Tuesday, March 10, 2009

Presidents Veto with Signing Statements

Presidents have a veto power called the Signing Statement. The statement is a document that explains why the president finds a certain portion of a bill unconstitutional and/or why it will not be enforced by that president's administration. Other parts of the bill may be enforced, so it's sort of a line item veto in that way.

With that in mind, I have wondered about the historic weakness of the executive branch (except in a few notable cases) and I am not displeased that the Bush Administration used the Signing Statement over 1,000 times. Recall, for example, the fundamentals of our government, the separation of powers, and checks and balances of each branch. The courts pass judgment on legislation, the legislatures pass laws enforced by the executive, and the executive - well, he can veto laws - but mostly he does what the legislature and the courts tell him to do.

That's a weak position not representative of an equal branch. In fact, a strong, or equal executive branch should have push-back equivalent to any other branch. A president should indeed be able to declare a bill unconstitutional - every other branch can.

The redundancy of power among the branches is apparent. Congressional hearings look like trials and have been known to render judgments that resulted in financial penalties and incarceration. And who hasn't heard about judges legislating from the bench, famously finding, for example, a right to privacy in the Constitution where none exists. The executive's attorney general can take opponents and wrongdoers to court - which is tantamount to controlling the court, if not the outcome.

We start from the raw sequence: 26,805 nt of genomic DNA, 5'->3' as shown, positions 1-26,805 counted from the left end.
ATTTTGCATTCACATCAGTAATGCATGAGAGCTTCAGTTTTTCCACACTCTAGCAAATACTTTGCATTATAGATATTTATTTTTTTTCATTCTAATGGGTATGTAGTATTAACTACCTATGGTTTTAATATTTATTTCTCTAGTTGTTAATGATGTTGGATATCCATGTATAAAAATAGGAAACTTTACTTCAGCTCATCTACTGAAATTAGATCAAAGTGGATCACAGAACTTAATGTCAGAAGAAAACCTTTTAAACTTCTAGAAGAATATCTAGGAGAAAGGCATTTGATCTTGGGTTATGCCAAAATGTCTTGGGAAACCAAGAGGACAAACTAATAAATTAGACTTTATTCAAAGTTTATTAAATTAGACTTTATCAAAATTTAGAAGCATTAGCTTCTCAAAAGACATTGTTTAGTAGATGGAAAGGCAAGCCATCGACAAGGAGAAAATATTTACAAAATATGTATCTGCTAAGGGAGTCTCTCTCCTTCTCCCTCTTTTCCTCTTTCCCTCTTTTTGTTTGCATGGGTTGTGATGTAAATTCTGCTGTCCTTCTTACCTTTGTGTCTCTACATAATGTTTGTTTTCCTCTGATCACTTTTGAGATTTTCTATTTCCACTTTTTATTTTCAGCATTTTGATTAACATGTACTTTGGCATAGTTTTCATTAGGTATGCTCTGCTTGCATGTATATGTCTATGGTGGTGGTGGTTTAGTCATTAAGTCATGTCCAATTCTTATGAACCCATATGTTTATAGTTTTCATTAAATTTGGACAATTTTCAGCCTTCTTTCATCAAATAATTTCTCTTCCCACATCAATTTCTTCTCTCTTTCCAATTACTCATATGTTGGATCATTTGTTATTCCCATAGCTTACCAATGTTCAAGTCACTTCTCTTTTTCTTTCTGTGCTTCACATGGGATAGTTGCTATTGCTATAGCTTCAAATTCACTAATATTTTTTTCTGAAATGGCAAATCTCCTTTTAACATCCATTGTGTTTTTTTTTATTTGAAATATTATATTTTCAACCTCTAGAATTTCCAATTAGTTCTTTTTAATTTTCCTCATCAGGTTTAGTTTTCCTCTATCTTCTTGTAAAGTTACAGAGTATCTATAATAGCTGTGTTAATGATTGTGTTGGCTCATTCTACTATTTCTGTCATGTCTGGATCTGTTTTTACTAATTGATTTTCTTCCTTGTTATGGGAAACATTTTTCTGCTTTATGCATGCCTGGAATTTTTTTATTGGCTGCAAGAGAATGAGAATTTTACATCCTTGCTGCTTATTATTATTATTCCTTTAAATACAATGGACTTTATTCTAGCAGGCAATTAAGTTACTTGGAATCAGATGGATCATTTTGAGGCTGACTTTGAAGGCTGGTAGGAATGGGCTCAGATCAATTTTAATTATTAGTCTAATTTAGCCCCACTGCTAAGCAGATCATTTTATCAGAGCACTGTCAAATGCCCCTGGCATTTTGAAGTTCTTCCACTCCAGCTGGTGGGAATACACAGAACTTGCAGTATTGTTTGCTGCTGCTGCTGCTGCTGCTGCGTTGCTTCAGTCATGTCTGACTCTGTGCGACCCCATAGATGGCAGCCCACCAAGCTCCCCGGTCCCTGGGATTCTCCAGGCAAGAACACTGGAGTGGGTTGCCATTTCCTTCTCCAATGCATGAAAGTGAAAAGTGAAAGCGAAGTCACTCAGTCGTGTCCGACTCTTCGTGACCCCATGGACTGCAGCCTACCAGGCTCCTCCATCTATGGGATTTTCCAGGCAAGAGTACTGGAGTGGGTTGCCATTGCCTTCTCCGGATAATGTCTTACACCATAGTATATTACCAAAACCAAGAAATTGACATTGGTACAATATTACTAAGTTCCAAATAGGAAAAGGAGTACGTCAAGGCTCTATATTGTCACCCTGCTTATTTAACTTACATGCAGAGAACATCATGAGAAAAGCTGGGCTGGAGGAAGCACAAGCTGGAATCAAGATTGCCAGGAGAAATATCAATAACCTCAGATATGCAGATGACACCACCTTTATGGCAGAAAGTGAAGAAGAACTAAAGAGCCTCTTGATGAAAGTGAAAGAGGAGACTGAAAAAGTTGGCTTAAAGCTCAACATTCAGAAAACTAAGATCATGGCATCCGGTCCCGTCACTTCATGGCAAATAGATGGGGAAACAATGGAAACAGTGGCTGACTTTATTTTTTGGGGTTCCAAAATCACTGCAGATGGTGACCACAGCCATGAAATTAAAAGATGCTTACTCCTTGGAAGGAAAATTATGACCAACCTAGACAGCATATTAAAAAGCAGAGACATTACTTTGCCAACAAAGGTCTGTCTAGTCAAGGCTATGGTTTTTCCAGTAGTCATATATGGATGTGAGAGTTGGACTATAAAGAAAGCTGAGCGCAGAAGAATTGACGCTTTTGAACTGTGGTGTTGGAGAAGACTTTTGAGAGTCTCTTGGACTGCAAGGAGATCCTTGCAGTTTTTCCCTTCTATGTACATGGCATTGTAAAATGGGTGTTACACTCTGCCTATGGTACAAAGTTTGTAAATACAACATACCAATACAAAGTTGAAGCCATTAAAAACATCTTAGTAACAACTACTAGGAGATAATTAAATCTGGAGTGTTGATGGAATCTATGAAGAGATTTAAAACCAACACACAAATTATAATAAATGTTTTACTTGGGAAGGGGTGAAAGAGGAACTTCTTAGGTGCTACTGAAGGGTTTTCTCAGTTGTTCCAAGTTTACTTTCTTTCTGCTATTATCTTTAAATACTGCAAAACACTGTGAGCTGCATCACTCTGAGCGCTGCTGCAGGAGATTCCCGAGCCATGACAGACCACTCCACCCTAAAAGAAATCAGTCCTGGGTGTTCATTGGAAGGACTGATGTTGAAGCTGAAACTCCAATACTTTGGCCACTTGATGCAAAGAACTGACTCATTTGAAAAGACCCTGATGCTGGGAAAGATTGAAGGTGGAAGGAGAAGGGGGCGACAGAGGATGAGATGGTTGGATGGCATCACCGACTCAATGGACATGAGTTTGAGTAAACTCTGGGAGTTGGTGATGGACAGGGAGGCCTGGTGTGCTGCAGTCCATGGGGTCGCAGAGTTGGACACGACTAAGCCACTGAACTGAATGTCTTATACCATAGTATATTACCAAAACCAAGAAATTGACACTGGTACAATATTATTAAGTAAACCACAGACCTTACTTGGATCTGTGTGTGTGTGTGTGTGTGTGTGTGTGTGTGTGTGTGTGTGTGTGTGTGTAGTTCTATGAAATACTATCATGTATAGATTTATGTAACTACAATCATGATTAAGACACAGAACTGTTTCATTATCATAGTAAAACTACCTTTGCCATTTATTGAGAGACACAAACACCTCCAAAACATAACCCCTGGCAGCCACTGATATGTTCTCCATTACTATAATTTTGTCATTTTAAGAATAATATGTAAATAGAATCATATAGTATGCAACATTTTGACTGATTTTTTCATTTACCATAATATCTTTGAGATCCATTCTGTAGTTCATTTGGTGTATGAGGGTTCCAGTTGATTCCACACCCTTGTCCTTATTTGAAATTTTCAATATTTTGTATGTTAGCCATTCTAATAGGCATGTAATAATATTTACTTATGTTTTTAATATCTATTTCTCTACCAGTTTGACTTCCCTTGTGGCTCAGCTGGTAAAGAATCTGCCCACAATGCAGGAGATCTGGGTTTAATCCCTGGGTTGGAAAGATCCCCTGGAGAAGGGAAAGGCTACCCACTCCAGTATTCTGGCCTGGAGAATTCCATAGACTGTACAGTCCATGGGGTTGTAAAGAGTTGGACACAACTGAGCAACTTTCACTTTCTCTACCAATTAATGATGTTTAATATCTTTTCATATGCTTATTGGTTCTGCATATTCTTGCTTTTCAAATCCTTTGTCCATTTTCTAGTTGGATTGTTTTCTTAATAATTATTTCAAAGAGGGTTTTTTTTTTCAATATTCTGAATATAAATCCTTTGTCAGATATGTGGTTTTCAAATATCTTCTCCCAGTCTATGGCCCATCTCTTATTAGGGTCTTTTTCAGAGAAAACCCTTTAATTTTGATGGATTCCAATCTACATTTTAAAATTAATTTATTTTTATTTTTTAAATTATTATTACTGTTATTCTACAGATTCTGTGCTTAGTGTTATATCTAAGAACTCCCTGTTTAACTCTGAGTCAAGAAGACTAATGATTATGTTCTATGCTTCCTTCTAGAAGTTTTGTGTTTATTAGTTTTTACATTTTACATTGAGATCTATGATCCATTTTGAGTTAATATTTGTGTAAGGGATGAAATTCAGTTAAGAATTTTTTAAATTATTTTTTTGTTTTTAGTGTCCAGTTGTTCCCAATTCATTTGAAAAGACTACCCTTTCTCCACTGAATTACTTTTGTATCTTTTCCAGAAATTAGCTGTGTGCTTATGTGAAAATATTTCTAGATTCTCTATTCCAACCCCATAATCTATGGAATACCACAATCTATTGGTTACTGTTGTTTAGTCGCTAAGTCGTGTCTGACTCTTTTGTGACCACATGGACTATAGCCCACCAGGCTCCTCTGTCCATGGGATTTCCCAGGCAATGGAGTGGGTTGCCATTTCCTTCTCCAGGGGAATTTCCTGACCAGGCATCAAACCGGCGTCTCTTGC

When Lincoln assumed all powers not elsewhere delegated in the constitution and then suspended habeas corpus he provoked an historic battle between the Presidency and the Supreme Court. Lincoln, as Commander in Chief, refused to turn over a secessionist when the Supreme Court ruled that he must. He defied the court based on his interpretation of the constitution and the president's war powers.

Would that President G.W. Bush had the same strength. We would have delighted in his imprisoning any congressmen or federal judges during his tenure. He certainly had ample cause. Sadly, despite all the laws and all the power and all the authority resident there, there appears to be no penalty for either wanton misbehavior or abject ineptitude in Washington.

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